The book was conceived as a book of lectures as opposed to essays. They were all performed at least once before an audience and so an air of ‘performance’ seems to be at play within the texts, they are connected to the audible voice and the tongue of the poet. I wanted a quality of readability and of transcription almost. Lectures can quickly become lofty and dull, and I wanted to try and reverse their reputation here if I could. 

little infinite: If you could only choose one aspect, what do you hope someone takes away from this collection? 

C. Sigo: I guess the main take away would be that it has taken an extraordinary amount of belief over a long period to maintain my practice. I think poetry is that much more difficult because it can sound very self-appointed or even delusional. Being forced to rearticulate my beliefs around aesthetics constantly reminds me of what is at risk in my continuing to be an artist. I also want my lectures to reveal that I am as interested in the personal lives of the poets I write about as much as their literary achievements or effects 

little infinite: Which part of Guard the Mysteries was the most challenging to write? Why did you find that experience particularly stimulating? 

C. Sigo: I think the most difficult lecture to write was the first one that I attempted, which ended up fourth in the collection. Its about Barbara Guest, John Keats, and Arthur Rimbaud. I was struggling initially with how authoritative a lecture is supposed to sound. I guess the unveiling of my theories was a little less organic in that one. I thought I had to have my ideas (or parts of them) set up in advance. After the first lecture was finished, they came easier and with an instant tonality. I started to feel like a storyteller and less reliant on the concept of having to ‘break down’ a poem. I think I was more interested in describing what it is like to live as a poet rather than treating other people’s poetry as a subjective puzzle to be solved for the non-poetry reading public.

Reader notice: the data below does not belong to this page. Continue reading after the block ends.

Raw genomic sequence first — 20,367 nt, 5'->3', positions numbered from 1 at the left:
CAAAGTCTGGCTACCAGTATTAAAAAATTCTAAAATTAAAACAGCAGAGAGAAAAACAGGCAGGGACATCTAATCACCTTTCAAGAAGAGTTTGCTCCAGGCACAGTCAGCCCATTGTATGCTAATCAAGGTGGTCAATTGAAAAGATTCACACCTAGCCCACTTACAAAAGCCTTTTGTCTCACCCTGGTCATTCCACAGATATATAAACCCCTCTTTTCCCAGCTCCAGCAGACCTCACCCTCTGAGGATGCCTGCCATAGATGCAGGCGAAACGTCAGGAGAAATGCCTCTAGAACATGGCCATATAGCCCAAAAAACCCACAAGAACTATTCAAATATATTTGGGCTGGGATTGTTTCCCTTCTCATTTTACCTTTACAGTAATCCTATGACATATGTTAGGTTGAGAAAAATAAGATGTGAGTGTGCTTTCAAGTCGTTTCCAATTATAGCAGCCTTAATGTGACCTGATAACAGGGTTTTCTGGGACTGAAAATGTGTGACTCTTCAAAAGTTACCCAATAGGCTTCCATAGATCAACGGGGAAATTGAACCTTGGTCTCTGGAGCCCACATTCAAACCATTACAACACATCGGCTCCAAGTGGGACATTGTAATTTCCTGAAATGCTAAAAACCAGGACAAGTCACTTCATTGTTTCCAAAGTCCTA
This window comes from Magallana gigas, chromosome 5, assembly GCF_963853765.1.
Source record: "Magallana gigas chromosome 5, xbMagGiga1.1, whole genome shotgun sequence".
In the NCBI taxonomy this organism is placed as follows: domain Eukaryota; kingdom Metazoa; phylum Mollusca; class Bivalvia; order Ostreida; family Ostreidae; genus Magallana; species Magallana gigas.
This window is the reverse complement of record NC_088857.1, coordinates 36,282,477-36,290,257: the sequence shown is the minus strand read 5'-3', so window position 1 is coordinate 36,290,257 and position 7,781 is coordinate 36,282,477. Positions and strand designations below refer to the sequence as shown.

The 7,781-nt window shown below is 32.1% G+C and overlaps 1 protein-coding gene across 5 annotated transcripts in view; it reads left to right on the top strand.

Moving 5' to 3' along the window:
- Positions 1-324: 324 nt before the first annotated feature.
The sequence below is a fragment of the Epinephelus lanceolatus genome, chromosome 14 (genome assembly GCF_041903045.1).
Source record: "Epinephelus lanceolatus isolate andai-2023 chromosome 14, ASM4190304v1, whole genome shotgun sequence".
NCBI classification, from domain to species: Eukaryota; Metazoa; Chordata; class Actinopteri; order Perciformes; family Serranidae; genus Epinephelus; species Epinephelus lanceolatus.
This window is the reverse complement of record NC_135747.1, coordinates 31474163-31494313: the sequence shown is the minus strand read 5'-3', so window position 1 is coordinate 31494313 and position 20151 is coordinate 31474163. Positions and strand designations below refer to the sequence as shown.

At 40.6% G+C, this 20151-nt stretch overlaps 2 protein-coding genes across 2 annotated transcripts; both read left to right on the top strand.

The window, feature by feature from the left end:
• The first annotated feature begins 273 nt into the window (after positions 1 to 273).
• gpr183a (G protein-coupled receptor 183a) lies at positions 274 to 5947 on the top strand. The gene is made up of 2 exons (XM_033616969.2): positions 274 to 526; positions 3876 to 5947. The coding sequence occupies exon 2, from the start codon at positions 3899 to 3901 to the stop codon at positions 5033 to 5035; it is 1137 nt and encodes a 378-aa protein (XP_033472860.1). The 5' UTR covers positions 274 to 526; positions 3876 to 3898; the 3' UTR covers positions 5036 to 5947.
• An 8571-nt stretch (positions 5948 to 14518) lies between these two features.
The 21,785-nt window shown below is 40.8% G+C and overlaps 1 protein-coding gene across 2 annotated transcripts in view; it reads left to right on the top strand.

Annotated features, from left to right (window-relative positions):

little infinite: How has your writing process evolved since your debut book to your writing process today?

C. Sigo: The content I allow myself access to now feels less dependent on sound. The sound of one line used to determine the content of the next or sometimes vice versa. I do not have to work my way into the topic like this any longer. If I have an idea or concept for a particular poem in advance, I just deal with it head on. Now when I attempt to begin a composition it feels less like I am dealing with a series of locked doors. I seem to know how to coax a poem out of my body after decades of diligent practice. 

little infinite: What does writer’s block mean to you? What advice do you have for writers who experience writer’s block? 

C. Sigo: I think that writer’s block can often be reduced to something in your life (besides writing) that is taking up too much time and energy. These days I like to write ideas down for poems in my notebook and then return to these later when I have time. Often when I return to these ideas or prompts, I will personalize them further, adding another dimension onto its existing concept.  

I think that collaboration with another writer or artist using an old typewriter can be a good balm for writer’s block. Manual typewriters are cumbersome, gigantic, and dramatic machines that refuse to erase easily if at all, so you must rise to the occasion. Translation can also be a healthy way out of writers’ block in that you don’t have to scare up any new content, its more about specificity, condensing and tone. You have your text to rewrite (to make music of) and it’s just staring you in the face.

Cedar Sigo was raised on the Suquamish Reservation in the Pacific Northwest and studied at the Jack Kerouac School of Disembodied Poetics at the Naropa Institute. He is the author of eight books and pamphlets of poetry, including Royals (Wave Books, 2017), which was a finalist for the 2018 Lambda Literary Award for Gay Poetry, Language Arts (Wave Books, 2014); Stranger in Town (City Lights, 2010); Expensive Magic (House Press, 2008); two editions of Selected Writings (Ugly Duckling Presse, 2003 and 2005); and most recently, the Bagley Wright Lecture Series book Guard the Mysteries (Wave Books, 2021). He has taught workshops at St. Mary’s College, Naropa University and University Press Books. He is currently a mentor in the low residency MFA program at The Institute of American Indian Arts. He lives in Lofall, Washington.